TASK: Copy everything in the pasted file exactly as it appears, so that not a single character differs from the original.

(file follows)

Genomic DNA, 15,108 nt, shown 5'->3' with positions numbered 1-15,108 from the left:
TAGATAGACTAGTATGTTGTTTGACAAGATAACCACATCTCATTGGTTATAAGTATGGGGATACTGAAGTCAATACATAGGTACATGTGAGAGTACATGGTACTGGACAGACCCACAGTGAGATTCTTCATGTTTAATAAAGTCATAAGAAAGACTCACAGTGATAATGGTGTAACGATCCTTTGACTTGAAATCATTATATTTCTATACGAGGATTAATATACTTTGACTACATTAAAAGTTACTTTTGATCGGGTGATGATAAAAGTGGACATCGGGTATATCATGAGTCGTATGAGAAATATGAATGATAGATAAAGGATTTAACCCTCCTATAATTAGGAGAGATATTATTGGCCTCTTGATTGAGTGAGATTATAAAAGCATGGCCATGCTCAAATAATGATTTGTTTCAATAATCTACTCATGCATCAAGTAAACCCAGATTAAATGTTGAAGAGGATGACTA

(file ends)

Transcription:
Genomic DNA, 15,108 nt, shown 5'->3' with positions numbered 1-15,108 from the left:
TAGATAGACTAGTATGTTGTTTGACAAGATAACCACATCTCATTGGTTATAAGTATGGGGATACTGAAGTCAATACATAGGTACATGTGAGAGTACATGGTACTGGACAGACCCACAGTGAGATTCTTCATGTTTAATAAAGTCATAAGAAAGACTCACAGTGATAATGGTGTAACGATCCTTTGACTTGAAATCATTATATTTCTATACGAGGATTAATATACTTTGACTACATTAAAAGTTACTTTTGATCGGGTGATGATAAAAGTGGACATCGGGTATATCATGAGTCGTATGAGAAATATGAATGATAGATAAAGGATTTAACCCTCCTATAATTAGGAGAGATATTATTGGCCTCTTGATTGAGTGAGATTATAAAAGCATGGCCATGCTCAAATAATGATTTGTTTCAATAATCTACTCATGCATCAAGTAAACCCAGATTAAATGTTGAAGAGGATGACTA